In the area of the expression of emotions in the aftermath of large-scale upheavals, it has been shown that users exhibit sympathy for people affected by the event, share personal experiences [30], and praise people and organizations that provide support and help [31]. Moreover, people use social media to cope with traumatic experiences. For example, studying Facebook in the aftermath of typhoon Haiyan, Tandoc and Takahashi [32] found collective coping strategies to help alert family and friends about survival, develop a social construction of the experience, and the management of feelings. Similarly, Nilsen et al. [33] detected that survivors of terror attacks use online environments to mourn publicly and perform symbolic actions. Social media can be considered platforms where positive emotions contribute to emotional bonding, support-seeking, and therapeutic channels in the aftermath of critical events [34].

Considering the importance of emotions in the information sharing process in the aftermath of large-scale upheavals, we would like to expand the comprehension of Pennebaker’s model by studying the expressed emotions across the model stages. Therefore, we formulate a second research question:


Can we distinguish different stages of communicated emotions on social media in the aftermath of a catastrophic event?

RQ2 describes the communicated emotions using Pennebaker’s model, yet it is also of interest for this work to understand the dynamics of emotions in the process. Previous studies on how emotions evolve in the aftermath of large-scale upheavals have shown mixed results. For example, Spence et al. [8] found that relevant information becomes less prevalent during a crisis, and messages predominantly express negative emotions later. In comparison, Garcia and Rimé [35] observed that individuals could change from negative to positive expressions of comfort and support in the aftermath of terrorist attacks. Considering these results, we want to understand if an emotion X can influence a later surge of an emotion Y (X → Y). Moreover, if such influence happens in one stage of the model and a new Y → Z effect follows it in the next stage, it would be possible to establish the chain X → Y → Z to describe a stage model of emotions that presents emotional influence through time. We analyze this scenario by exploring a third research question.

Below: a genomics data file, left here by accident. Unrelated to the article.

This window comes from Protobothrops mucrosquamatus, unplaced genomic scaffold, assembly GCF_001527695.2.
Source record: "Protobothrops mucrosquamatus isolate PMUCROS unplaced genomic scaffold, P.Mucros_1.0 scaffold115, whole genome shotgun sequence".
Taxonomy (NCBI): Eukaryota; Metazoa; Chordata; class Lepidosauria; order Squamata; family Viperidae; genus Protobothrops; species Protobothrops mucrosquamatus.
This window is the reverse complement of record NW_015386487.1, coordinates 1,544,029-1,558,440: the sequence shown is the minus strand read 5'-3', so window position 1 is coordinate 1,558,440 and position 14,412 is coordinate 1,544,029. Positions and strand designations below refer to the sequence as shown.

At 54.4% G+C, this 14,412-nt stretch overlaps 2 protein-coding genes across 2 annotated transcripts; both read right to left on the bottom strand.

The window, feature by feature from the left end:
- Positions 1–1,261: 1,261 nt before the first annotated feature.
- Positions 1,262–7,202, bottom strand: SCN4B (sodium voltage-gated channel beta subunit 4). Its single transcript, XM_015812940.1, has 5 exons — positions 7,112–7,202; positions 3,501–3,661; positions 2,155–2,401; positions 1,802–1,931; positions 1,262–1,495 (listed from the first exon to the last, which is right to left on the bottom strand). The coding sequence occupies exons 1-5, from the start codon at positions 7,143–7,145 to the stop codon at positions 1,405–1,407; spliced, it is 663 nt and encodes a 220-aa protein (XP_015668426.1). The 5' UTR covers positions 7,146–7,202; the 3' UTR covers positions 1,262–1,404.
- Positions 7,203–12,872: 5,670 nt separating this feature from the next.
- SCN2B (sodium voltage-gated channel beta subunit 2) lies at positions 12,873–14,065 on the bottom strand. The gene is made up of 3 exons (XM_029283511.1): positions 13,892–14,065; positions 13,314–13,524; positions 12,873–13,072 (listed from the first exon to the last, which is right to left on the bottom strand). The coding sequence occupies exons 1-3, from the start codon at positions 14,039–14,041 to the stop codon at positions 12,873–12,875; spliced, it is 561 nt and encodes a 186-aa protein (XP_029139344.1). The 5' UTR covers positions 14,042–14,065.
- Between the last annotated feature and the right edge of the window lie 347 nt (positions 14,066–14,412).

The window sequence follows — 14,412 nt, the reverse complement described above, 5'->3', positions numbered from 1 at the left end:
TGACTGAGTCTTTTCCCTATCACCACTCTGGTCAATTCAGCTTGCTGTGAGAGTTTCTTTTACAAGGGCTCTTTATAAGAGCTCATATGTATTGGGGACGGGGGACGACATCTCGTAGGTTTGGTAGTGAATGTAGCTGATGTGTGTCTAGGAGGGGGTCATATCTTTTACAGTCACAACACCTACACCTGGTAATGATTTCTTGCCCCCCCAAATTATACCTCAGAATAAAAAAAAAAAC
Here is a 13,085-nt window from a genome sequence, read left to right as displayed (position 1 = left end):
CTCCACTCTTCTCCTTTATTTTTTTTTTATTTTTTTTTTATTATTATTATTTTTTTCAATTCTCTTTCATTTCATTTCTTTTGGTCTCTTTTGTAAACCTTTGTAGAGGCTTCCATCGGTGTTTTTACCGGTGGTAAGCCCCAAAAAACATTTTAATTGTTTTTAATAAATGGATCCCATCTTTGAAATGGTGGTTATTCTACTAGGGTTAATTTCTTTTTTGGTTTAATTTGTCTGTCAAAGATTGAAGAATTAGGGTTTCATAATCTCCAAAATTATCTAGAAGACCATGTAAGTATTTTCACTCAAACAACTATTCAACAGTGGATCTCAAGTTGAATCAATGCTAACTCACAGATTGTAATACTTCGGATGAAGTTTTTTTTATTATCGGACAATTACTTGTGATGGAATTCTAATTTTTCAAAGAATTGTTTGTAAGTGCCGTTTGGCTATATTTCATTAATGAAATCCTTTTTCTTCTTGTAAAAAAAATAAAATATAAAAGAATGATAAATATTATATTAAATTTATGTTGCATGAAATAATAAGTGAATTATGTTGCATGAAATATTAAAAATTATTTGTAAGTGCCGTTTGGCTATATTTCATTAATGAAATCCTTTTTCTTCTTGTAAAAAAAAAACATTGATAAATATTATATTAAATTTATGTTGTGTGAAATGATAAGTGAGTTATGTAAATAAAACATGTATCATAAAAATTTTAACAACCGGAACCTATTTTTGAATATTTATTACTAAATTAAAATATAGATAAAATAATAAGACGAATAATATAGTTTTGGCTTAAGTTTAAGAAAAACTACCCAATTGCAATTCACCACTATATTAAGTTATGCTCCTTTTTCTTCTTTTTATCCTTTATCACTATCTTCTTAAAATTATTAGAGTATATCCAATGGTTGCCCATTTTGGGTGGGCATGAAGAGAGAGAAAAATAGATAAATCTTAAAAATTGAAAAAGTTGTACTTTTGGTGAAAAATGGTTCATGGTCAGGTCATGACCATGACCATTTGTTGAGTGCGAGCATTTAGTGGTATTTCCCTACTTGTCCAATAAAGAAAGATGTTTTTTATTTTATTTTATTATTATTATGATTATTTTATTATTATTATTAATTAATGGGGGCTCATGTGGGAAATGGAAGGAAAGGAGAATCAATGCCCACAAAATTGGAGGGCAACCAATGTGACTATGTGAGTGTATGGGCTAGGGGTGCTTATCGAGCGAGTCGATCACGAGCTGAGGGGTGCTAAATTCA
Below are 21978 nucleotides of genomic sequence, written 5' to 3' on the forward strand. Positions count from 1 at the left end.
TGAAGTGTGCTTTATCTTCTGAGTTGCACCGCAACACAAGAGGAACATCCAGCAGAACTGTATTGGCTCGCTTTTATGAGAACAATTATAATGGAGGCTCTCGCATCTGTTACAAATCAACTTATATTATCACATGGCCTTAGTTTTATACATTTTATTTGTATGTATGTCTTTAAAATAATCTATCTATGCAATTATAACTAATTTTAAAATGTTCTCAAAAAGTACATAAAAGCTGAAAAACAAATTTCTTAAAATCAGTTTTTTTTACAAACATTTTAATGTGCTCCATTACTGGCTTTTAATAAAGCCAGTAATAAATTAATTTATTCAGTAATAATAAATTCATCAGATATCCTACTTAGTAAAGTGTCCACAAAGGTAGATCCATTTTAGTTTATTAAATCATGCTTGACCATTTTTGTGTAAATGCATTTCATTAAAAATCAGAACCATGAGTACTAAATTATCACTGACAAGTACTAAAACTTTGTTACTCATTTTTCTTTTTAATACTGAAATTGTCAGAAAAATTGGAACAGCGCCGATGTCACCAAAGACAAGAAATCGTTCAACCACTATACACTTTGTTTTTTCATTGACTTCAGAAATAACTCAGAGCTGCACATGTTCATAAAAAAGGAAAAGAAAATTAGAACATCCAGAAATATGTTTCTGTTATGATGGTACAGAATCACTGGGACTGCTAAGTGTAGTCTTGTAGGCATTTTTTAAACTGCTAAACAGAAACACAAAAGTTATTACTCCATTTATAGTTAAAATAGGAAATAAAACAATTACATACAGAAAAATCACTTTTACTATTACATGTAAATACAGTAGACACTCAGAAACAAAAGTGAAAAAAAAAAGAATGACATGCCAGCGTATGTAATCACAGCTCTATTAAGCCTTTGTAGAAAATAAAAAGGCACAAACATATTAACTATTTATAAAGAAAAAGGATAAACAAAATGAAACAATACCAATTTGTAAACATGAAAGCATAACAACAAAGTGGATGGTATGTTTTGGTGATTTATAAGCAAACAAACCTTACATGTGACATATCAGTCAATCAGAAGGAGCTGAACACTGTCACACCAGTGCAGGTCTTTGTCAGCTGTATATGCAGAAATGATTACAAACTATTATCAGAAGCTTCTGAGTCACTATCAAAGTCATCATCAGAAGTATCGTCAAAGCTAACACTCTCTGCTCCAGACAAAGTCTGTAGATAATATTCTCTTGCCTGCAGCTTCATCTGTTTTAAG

Is it possible to identify the influence of emotions through stages in the aftermath of a large-scale upheaval? Does this influence generate chains of emotions?

Events of study

In this study, we have focused on one type of natural disaster, large earthquakes with a magnitude greater or equal to 7.0 Mw on the moment scale. By focusing on earthquakes, we can compare our analysis with one of the natural disasters used by Pennebaker when he created his model. Moreover, a triplicated analysis allows us to understand commonalities and differences between the same type of disasters when studying Pennebaker’s model and avoid the omnipresent threat of the replication crisis [36, 37].